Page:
Liverpool‘s FA Cup campaign kicked off with a disappointing 0-0 draw at Anfield, against fourth-tier Plymouth Argyle. The away side clearly came for the draw and deservedly celebrated it like the cup final itself at the final whistle, but it’s frustration all around for the Reds who face a replay. Here are the five talking points from the match on Sunday.
Jurgen Klopp made 10 changes to the team which drew against Sunderland, and the overriding theme of Sunday’s lineup was youth. It wasn’t all inexperience—several internationals were still involved—but the average age of 21 years and 296 days was the youngest ever for a senior Liverpool side.
Lucas Leiva, aged 29 until his birthday on Monday, was comfortably the elder statesman of the side, but along with seniors Emre Can, Divock Origi and Loris Karius, there were young hopefuls aplenty involved.
Sheyi Ojo, Ovie Ejaria, Joe Gomez, Trent Alexander-Arnold and Ben Woodburn made it five teenagers in the XI—and all had featured for the first team already in their short careers, to one amount or another.
It showcases once more the pathway in place at Anfield for young talents to develop together, improve and be a part of the first-team scene, and perhaps also highlights what Klopp was hoping for when he decided less loans and more time together was a critical part of the development of the younger players: they could all move up and be involved in this fixture together as an already-cohesive structure.
It didn’t pay off in terms of creativity, but for helping youngsters feel comfortable in a pressurised environment, it’s no bad thing to play with familiar faces.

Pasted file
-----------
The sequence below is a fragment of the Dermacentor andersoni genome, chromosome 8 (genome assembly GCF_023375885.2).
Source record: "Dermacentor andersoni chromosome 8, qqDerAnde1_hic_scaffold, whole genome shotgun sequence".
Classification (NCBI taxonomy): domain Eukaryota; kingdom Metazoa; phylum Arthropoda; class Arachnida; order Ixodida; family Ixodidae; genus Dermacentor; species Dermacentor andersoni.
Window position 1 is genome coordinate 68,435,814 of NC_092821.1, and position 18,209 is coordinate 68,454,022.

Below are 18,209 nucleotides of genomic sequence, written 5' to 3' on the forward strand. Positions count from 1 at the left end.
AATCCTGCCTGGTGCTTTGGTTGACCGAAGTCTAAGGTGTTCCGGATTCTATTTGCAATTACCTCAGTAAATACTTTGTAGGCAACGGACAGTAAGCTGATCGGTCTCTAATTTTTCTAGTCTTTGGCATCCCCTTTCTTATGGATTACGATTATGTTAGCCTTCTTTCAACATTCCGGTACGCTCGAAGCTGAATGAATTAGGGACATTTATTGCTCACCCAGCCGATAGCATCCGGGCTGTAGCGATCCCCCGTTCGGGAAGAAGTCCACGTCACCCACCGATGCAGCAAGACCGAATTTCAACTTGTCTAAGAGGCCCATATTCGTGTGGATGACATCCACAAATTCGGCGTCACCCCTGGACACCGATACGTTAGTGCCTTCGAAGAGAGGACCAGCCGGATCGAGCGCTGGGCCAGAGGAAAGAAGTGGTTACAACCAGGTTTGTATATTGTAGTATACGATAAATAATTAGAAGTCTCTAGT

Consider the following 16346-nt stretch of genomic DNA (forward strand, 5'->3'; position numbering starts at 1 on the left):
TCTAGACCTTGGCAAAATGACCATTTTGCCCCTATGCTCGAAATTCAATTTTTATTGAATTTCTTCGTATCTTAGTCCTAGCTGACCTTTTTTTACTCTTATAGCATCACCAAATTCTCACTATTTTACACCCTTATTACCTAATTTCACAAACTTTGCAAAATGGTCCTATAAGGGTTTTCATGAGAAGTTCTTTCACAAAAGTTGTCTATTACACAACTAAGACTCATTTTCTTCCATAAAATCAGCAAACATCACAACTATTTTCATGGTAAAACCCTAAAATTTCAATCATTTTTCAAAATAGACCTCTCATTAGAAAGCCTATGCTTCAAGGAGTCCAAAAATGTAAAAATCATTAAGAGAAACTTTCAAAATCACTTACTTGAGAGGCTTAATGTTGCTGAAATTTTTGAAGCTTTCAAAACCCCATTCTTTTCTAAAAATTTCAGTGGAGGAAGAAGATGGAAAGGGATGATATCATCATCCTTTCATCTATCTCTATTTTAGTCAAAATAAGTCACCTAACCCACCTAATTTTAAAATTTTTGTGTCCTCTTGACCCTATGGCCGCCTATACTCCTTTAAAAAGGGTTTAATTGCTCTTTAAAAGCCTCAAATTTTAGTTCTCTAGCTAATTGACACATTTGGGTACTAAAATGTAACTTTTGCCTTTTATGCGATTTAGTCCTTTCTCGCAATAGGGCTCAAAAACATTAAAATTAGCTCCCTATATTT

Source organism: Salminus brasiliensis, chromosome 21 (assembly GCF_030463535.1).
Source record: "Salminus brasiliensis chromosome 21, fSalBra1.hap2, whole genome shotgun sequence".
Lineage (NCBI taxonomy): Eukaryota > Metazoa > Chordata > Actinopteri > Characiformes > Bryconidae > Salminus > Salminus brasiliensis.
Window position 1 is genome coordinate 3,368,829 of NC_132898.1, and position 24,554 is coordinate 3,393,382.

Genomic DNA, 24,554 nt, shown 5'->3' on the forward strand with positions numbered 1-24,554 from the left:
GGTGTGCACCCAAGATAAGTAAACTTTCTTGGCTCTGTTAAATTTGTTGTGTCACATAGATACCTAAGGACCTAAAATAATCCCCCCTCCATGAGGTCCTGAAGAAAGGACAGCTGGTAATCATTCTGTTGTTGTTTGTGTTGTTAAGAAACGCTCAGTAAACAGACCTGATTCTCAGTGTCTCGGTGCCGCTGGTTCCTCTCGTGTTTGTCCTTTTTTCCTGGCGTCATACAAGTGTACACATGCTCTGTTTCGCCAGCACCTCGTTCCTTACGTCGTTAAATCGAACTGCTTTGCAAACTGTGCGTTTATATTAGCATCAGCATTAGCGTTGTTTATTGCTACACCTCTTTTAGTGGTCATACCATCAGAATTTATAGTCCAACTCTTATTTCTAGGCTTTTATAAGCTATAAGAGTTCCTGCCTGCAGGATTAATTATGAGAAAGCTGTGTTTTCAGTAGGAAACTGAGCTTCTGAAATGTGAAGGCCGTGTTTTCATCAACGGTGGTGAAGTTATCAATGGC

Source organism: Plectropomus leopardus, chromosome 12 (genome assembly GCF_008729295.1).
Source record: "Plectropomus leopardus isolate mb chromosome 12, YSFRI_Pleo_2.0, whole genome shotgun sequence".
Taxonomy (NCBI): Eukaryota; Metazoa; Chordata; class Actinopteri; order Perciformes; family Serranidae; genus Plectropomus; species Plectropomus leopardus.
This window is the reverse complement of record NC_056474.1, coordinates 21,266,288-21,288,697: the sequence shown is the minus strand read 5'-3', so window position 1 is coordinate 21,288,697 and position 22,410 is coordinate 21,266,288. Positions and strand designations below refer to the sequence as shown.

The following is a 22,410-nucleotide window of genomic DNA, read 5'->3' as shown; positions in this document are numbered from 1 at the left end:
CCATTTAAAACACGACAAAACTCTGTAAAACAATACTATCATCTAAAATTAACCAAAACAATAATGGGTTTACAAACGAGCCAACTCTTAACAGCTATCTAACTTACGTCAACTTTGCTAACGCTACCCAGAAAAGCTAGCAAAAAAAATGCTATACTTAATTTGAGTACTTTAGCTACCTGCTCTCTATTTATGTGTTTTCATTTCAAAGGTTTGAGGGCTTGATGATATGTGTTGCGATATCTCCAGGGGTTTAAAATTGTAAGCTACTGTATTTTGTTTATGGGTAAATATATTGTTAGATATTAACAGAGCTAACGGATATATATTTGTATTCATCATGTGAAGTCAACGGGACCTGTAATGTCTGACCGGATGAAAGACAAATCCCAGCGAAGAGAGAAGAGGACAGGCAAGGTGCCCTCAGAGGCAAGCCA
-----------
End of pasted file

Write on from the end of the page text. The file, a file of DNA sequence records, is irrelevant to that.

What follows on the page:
Joe Gomez’s Return
Well over a year after Klopp was appointed as Liverpool manager, defender Gomez finally made his first appearance under the boss after a 15-month injury absence. Having previously starred for the Reds at left-back immediately after joining, this was Gomez’s first run-out in his most natural, promising position: the centre of defence.
In truth, the English youngster had very little to do indeed for most of the game: sweeping up long balls, making the odd challenge on burly forward Arnold Garita and on occasion, particularly in the first half, stepping forward to open up passing lanes.
Once or twice after the break Gomez was perhaps caught out with concentration or judgement on bouncing balls and an unexpected surge forward from an attacker, but his recovery pace saw him make a good tackle on Plymouth sub Craig Tanner inside the penalty box and the 90 minutes will be a big confidence booster as Gomez works his way back into regular inclusion.
Ben Woodburn’s Full Debut
Already the Reds’ youngest-ever goalscorer, Ben Woodburn took another step along the road of his development by making his full debut for the first team. The teen forward played from the left side of the attack and on several occasions showed exactly why he’s such an impressive prospect.
A first-half opportunity to break toward goal down the inside-left channel saw a body movement and sleight-of-foot somewhat reminiscent of a Liverpool-era Fernando Torres slalom, shimmying past the defender on the outside—but just unable to get a clean shot away before the goalkeeper was out to block.